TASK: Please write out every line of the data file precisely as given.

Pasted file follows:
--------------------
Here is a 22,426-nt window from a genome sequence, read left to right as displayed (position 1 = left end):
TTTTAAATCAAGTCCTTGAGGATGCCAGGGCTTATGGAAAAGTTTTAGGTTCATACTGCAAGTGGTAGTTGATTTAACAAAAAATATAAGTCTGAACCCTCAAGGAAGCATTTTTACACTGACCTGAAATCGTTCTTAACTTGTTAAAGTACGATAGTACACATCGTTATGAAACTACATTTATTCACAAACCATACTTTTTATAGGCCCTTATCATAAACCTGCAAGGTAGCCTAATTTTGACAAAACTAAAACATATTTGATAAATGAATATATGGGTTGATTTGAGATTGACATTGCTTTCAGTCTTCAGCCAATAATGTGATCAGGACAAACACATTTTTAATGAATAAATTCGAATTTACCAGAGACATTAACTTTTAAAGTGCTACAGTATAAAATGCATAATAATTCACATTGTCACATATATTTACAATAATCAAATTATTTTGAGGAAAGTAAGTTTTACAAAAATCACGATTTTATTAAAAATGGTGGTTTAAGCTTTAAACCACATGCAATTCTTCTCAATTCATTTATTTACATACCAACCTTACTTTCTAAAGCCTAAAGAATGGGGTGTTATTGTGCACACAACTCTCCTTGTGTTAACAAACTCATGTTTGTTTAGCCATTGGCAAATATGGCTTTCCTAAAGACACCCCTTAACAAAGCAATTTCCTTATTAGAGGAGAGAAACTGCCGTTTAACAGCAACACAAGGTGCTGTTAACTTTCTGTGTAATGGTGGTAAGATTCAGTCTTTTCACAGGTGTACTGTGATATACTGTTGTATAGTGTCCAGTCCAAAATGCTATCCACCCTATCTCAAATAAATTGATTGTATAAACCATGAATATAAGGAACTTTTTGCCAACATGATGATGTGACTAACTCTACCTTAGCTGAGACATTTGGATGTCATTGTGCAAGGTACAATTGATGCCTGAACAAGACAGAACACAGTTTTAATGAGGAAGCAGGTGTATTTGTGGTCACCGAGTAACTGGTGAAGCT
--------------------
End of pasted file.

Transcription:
Here is a 22,426-nt window from a genome sequence, read left to right as displayed (position 1 = left end):
TTTTAAATCAAGTCCTTGAGGATGCCAGGGCTTATGGAAAAGTTTTAGGTTCATACTGCAAGTGGTAGTTGATTTAACAAAAAATATAAGTCTGAACCCTCAAGGAAGCATTTTTACACTGACCTGAAATCGTTCTTAACTTGTTAAAGTACGATAGTACACATCGTTATGAAACTACATTTATTCACAAACCATACTTTTTATAGGCCCTTATCATAAACCTGCAAGGTAGCCTAATTTTGACAAAACTAAAACATATTTGATAAATGAATATATGGGTTGATTTGAGATTGACATTGCTTTCAGTCTTCAGCCAATAATGTGATCAGGACAAACACATTTTTAATGAATAAATTCGAATTTACCAGAGACATTAACTTTTAAAGTGCTACAGTATAAAATGCATAATAATTCACATTGTCACATATATTTACAATAATCAAATTATTTTGAGGAAAGTAAGTTTTACAAAAATCACGATTTTATTAAAAATGGTGGTTTAAGCTTTAAACCACATGCAATTCTTCTCAATTCATTTATTTACATACCAACCTTACTTTCTAAAGCCTAAAGAATGGGGTGTTATTGTGCACACAACTCTCCTTGTGTTAACAAACTCATGTTTGTTTAGCCATTGGCAAATATGGCTTTCCTAAAGACACCCCTTAACAAAGCAATTTCCTTATTAGAGGAGAGAAACTGCCGTTTAACAGCAACACAAGGTGCTGTTAACTTTCTGTGTAATGGTGGTAAGATTCAGTCTTTTCACAGGTGTACTGTGATATACTGTTGTATAGTGTCCAGTCCAAAATGCTATCCACCCTATCTCAAATAAATTGATTGTATAAACCATGAATATAAGGAACTTTTTGCCAACATGATGATGTGACTAACTCTACCTTAGCTGAGACATTTGGATGTCATTGTGCAAGGTACAATTGATGCCTGAACAAGACAGAACACAGTTTTAATGAGGAAGCAGGTGTATTTGTGGTCACCGAGTAACTGGTGAAGCT